Dr. Quay: If I was doing the investigation, the very first thing I would do is request access to the 20 databases containing over 20,000 bat virus sequences that were taken offline in September 2019 under the pretext of the computer attack
If you, Dr Stephen Quay, were in charge of a team of public health experts to go and investigate the origins of this virus, what would you do? What kind of questions would you ask?
Well, the very first thing I would do is request access to the 20 databases containing over 20,000 bat virus sequences, which were taken offline in September 2019 by said institute of virology.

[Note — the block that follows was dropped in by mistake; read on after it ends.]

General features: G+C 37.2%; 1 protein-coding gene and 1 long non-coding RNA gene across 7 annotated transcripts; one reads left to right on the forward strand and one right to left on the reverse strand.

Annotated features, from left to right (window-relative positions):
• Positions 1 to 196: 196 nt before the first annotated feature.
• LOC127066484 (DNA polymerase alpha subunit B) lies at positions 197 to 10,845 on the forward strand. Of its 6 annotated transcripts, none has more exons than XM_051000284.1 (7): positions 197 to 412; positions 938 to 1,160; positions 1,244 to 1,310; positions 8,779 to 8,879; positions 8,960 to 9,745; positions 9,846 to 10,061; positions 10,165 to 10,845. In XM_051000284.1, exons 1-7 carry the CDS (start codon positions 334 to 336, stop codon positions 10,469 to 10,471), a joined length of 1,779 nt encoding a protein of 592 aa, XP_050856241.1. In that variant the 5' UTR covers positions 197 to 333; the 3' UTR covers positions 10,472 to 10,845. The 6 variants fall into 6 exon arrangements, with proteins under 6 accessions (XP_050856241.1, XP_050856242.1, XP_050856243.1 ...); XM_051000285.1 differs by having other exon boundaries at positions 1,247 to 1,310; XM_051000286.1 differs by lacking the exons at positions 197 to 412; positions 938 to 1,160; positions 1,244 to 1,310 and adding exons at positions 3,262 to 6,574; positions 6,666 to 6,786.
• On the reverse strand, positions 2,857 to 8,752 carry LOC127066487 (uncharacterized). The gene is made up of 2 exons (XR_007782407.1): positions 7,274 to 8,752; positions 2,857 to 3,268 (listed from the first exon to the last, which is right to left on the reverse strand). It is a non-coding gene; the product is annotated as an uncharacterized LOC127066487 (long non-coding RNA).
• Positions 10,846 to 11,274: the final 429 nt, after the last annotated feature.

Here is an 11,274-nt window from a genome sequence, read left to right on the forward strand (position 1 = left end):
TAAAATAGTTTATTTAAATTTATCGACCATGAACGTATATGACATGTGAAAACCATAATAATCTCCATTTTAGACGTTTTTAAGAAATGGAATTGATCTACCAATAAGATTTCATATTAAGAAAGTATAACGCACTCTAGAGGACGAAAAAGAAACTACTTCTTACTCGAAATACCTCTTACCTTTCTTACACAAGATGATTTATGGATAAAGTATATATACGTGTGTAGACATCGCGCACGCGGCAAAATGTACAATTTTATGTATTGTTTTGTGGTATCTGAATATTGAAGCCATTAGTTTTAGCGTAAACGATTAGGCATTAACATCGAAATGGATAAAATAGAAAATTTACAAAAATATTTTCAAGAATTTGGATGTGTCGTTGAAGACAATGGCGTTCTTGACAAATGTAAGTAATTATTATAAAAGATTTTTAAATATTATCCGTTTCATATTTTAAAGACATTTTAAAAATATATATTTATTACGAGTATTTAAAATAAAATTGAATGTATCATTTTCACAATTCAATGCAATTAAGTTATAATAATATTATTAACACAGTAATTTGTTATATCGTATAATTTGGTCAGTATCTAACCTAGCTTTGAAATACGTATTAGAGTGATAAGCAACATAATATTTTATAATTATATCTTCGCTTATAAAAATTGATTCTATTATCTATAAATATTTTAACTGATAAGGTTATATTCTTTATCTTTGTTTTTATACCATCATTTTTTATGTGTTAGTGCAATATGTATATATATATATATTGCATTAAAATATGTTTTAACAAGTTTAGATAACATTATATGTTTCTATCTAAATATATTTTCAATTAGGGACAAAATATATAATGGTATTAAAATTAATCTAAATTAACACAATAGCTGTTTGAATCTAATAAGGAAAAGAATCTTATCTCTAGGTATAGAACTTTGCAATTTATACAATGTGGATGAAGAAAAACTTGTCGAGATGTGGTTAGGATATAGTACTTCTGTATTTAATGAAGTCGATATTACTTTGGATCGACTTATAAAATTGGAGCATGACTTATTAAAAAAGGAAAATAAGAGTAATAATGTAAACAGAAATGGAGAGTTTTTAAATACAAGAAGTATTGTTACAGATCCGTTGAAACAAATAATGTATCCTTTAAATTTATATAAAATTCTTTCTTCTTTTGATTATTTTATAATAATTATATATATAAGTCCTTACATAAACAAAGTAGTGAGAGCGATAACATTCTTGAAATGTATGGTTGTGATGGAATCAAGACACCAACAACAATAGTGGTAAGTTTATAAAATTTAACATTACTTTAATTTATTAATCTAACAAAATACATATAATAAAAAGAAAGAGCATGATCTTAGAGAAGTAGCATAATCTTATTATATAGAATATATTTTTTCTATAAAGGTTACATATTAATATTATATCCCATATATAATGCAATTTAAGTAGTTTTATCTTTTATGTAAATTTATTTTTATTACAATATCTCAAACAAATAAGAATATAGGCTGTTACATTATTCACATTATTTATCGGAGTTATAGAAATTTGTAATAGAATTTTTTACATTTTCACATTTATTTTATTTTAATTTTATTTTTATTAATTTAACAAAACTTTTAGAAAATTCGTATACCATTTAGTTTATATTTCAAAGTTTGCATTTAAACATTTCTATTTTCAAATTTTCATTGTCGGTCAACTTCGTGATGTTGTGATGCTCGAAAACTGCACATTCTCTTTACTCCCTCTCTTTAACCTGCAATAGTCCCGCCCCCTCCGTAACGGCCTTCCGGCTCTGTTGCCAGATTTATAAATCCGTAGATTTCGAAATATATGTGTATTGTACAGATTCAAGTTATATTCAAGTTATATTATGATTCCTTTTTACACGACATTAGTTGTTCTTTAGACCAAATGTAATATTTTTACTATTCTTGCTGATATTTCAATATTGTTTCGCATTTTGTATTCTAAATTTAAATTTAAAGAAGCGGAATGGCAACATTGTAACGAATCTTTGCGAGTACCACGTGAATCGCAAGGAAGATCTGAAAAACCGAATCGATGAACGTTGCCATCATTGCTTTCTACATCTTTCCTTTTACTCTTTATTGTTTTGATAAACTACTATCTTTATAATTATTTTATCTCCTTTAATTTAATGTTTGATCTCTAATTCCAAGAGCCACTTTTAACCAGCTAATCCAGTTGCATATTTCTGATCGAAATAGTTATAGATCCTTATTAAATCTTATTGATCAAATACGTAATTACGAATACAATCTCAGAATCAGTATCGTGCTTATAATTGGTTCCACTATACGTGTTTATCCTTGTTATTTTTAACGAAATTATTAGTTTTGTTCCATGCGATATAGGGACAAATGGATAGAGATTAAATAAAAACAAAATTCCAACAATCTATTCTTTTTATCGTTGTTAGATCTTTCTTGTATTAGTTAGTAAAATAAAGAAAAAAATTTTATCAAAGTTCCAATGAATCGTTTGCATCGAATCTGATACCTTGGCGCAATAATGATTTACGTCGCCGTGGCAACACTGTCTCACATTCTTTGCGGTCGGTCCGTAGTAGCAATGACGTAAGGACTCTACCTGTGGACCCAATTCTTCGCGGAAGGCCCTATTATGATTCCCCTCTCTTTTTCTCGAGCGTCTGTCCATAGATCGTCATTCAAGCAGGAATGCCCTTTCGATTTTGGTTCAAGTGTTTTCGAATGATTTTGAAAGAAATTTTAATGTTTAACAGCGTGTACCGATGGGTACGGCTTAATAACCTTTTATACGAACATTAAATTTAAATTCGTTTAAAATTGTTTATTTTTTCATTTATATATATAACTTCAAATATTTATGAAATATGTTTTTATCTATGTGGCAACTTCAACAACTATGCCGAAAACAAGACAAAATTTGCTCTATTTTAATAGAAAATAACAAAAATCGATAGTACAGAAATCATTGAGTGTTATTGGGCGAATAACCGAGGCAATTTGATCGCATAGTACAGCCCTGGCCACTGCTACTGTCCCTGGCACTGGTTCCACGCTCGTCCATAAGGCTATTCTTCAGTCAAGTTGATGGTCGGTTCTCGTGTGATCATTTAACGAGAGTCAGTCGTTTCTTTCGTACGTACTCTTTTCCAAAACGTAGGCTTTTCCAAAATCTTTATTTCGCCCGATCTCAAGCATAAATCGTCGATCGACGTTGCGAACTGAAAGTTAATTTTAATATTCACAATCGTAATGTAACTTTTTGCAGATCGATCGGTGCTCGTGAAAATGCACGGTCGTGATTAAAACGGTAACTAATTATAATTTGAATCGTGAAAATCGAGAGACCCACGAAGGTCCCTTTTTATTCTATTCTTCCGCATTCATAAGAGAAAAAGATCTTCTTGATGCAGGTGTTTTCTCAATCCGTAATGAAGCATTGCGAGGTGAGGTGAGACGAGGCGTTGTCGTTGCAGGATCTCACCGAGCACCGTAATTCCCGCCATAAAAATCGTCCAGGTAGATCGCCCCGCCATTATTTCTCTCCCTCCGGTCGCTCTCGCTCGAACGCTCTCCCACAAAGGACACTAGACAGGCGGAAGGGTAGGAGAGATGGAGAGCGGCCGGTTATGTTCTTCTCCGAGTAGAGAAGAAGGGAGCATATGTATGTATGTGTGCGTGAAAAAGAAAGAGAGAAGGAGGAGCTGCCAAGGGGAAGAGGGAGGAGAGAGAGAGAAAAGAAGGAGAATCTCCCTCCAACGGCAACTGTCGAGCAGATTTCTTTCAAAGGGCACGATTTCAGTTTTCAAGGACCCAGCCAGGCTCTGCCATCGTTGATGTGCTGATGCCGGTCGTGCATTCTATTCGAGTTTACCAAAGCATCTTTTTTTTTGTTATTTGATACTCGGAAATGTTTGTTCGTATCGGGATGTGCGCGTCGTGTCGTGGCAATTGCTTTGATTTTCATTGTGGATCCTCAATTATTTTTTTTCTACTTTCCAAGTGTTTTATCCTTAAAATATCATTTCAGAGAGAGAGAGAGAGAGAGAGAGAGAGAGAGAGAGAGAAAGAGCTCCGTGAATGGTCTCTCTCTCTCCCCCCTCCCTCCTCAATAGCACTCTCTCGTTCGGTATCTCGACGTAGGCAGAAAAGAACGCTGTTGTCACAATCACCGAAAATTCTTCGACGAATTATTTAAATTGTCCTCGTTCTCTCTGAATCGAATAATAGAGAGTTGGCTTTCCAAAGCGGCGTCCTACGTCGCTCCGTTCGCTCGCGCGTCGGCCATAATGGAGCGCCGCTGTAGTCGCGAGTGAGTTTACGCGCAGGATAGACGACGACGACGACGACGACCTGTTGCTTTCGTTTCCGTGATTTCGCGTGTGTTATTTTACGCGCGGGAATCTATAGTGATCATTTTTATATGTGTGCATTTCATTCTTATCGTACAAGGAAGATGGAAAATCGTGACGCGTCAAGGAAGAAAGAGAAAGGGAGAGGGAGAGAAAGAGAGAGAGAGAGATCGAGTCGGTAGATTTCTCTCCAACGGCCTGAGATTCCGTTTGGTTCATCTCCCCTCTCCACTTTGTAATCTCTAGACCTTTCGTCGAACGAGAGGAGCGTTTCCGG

They were available to scientists around the world until September 2019. They’ve been inaccessible for 15 or 16 months now.
It was said that the withdrawal was due to a hack. But after 15 months it would be very important to see those, because most people think that if the virus comes from the lab, the sequences of the steps of the experiment must be in these databases. So that would be my first question.